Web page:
Cerebral palsy (CP) is a group of neurological disorders that typically affects one’s motor and cognitive functions and hinders the body’s ability to move in a purposeful, coordinated way.
It’s important to understand that cerebral palsy can manifest itself in different ways, and impairments to movement or other functions will depend on which area of the brain was affected. There are four major forms of cerebral palsy:
Below, we discuss the various forms of cerebral palsy, how they occur, and the symptoms that may manifest for each.
Spastic Cerebral Palsy
Spastic cerebral palsy is the most common type of CP and often results from damage to the cerebral cortex. Children with spastic CP have increased muscle tone and experience spasticity. This means that their muscles are abnormally stiff, tight, or even painful due to prolonged muscle contraction.
Spastic cerebral palsy can further be broken down into three subtypes:
- Spastic Diplegia. This typically causes muscle stiffness in two limbs, typically the legs, and can lead to difficulty walking; however, the arms or upper body may also be affected.
- Spastic Hemiplegia. This primarily affects only one side of the body, often leading to motor impairments in the arm.
- Spastic Quadriplegia. This is characterized by motor dysfunction all over the body.
Dyskinetic Cerebral Palsy
Some children with cerebral palsy have a form of the condition called dyskinetic CP, also referred to as non-spastic or athetoid cerebral palsy. This can result from damage to the basal ganglia, which is responsible for motor control, motor learning, and emotions.
Children with dyskinetic CP may experience involuntary twitching and have difficulties controlling the movements in their arms and legs. They may alternate between movements that are first slow and then quick and jerky. Sometimes the face is also affected, leading to speech impairments.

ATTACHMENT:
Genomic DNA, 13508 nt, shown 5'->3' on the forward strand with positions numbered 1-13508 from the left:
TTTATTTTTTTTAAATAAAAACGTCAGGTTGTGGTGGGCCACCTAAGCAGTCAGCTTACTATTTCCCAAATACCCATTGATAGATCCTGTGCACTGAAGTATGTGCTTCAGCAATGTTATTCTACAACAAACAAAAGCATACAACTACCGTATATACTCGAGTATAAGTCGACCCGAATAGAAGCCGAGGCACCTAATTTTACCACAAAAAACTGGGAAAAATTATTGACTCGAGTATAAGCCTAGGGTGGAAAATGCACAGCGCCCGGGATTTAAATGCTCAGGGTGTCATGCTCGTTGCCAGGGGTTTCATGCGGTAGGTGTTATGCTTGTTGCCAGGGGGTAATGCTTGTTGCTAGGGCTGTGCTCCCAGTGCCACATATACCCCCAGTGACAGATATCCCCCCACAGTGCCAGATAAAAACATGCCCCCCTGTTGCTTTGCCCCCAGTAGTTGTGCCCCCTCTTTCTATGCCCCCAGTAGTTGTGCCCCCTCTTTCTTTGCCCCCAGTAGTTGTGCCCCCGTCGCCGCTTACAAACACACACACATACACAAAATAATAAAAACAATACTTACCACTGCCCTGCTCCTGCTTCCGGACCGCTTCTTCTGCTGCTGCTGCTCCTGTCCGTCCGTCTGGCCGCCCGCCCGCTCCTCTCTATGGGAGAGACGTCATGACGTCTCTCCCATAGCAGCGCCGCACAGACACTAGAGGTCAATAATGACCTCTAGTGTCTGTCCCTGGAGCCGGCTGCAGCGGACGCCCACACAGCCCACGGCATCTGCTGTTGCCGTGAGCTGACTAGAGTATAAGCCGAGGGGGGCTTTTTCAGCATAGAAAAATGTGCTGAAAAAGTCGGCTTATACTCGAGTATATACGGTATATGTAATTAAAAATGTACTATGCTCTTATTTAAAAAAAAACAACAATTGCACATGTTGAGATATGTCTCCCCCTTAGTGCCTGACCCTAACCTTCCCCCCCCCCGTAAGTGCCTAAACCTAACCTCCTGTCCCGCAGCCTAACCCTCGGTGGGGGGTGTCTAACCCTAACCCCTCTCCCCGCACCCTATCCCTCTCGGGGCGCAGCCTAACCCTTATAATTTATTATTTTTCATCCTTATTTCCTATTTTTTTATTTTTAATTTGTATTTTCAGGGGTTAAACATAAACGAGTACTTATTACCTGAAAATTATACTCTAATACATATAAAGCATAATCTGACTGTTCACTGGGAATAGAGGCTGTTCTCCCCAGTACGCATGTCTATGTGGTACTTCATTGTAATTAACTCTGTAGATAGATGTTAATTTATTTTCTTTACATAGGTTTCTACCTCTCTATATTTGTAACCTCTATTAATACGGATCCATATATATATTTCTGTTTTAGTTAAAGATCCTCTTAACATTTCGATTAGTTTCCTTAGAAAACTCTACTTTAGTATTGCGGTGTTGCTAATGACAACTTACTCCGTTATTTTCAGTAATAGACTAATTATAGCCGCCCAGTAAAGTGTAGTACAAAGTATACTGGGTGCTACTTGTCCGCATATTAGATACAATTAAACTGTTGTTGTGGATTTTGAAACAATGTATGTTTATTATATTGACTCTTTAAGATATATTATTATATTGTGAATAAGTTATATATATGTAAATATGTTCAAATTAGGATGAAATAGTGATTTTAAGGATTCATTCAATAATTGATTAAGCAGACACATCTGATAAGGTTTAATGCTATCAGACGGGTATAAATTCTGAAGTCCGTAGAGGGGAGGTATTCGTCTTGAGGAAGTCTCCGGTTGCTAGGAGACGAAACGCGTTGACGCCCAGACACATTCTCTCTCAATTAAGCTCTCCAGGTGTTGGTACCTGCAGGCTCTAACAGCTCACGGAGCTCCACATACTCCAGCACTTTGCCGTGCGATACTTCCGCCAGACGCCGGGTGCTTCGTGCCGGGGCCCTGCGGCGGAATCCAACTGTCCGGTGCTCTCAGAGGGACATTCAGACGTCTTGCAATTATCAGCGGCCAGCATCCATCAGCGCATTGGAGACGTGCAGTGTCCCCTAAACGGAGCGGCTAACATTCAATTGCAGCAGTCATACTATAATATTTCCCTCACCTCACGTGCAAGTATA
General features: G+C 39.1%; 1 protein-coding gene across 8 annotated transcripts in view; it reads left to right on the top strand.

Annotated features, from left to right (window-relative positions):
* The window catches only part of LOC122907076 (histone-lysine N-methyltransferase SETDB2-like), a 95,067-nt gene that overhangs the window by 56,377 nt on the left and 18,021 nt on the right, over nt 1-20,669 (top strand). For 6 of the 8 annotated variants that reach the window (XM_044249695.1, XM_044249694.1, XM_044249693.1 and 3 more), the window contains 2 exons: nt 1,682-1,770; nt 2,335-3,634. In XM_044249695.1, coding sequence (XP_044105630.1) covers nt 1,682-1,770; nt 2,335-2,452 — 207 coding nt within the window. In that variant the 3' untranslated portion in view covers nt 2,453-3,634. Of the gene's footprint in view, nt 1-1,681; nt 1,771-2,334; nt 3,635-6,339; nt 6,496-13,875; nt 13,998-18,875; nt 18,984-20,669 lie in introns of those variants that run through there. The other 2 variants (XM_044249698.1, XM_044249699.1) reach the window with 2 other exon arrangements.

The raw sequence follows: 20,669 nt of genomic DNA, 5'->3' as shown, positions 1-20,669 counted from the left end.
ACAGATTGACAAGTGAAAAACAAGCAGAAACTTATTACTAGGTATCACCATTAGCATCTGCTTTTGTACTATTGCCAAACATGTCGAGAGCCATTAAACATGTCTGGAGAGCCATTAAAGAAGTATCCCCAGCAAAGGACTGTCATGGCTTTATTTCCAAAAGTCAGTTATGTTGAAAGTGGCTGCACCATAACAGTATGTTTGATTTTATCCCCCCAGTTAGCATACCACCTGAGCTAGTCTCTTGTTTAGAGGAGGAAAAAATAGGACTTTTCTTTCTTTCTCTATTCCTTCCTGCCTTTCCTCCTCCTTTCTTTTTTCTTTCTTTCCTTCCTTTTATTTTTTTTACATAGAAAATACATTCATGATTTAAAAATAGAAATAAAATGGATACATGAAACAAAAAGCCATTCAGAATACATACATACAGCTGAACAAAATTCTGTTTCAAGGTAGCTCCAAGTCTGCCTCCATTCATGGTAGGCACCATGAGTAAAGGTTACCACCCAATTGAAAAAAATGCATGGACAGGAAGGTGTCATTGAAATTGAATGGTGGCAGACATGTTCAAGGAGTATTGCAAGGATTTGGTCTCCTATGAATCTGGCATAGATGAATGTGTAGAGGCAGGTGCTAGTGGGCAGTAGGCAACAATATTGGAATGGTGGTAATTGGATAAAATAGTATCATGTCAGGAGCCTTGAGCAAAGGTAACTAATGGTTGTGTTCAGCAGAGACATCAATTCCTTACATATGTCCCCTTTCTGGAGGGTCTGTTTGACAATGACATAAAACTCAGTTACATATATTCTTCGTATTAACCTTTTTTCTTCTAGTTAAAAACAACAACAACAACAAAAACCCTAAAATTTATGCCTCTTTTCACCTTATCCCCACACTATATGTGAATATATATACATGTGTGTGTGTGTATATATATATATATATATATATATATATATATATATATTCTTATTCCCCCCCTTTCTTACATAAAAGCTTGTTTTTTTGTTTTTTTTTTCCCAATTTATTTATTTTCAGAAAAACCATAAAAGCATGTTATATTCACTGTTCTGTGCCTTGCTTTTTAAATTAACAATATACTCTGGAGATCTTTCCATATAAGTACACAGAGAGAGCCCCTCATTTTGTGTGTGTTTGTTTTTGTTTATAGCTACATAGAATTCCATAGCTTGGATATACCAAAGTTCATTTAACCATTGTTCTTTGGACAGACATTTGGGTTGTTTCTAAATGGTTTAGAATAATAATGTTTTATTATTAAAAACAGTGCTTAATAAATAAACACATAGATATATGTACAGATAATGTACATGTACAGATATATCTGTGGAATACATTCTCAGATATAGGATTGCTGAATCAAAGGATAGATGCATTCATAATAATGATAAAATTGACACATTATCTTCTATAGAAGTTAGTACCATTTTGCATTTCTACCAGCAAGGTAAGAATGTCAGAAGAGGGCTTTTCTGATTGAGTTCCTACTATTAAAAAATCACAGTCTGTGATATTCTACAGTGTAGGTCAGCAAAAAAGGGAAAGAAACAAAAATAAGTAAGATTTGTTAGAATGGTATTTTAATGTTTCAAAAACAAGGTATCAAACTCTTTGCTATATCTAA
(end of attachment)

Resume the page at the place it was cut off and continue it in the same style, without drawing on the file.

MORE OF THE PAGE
Ataxic Cerebral Palsy
Ataxic CP results from damage to the cerebellum, which is the area responsible for balance and posture control, coordination, motor learning, and cognitive functions. Children with this form of cerebral palsy may have problems with balance and coordination and experience a variety of other symptoms, including:
- Muscles that are too loose
- Overall poor posture
- Body tremors
- Difficulty with small, precise movements
- Problems with depth perception
Mixed Cerebral Palsy
In some cases of cerebral palsy, damage to the brain is not confined to one area. When a child shows symptoms of several types of cerebral palsy, they may be diagnosed with mixed CP.
Parents and caregivers are encouraged to seek out the help of a doctor or a cerebral palsy specialist if they suspect that their child is suffering from CP.
Giving a Voice to Your Family
If your infant is missing important milestones and you suspect they may have cerebral palsy, it’s important to see a medical professional for a proper diagnosis. The earlier your child’s symptoms are treated, the better chance your child has at improving their motor and cognitive outcomes.
With that said, if your child developed cerebral palsy before or during birth because of a negligent medical provider, you should know that you and your family have a legal right to file a birth injury claim.
With over 30 years of legal experience, our team genuinely understands the challenges that you and your child may face in the future after a cerebral palsy diagnosis. When you choose The Law Firm of Michael H. Bereston, Inc. to handle your child’s birth injury case, you get a team of caring legal advocates who will always have your best interests at heart.
More Answers About CP:
- Is cerebral palsy preventable?
- What are the known risk factors?
- What compensation can you get after a CP diagnosis?
- Early symptoms of CP
Contact our firm at (410) 220-6581 to schedule your free consultation with Attorney Michael H. Bereston today. While our offices are located in Annapolis, Maryland, and the District of Columbia, we serve clients nationwide on a case-by-case basis.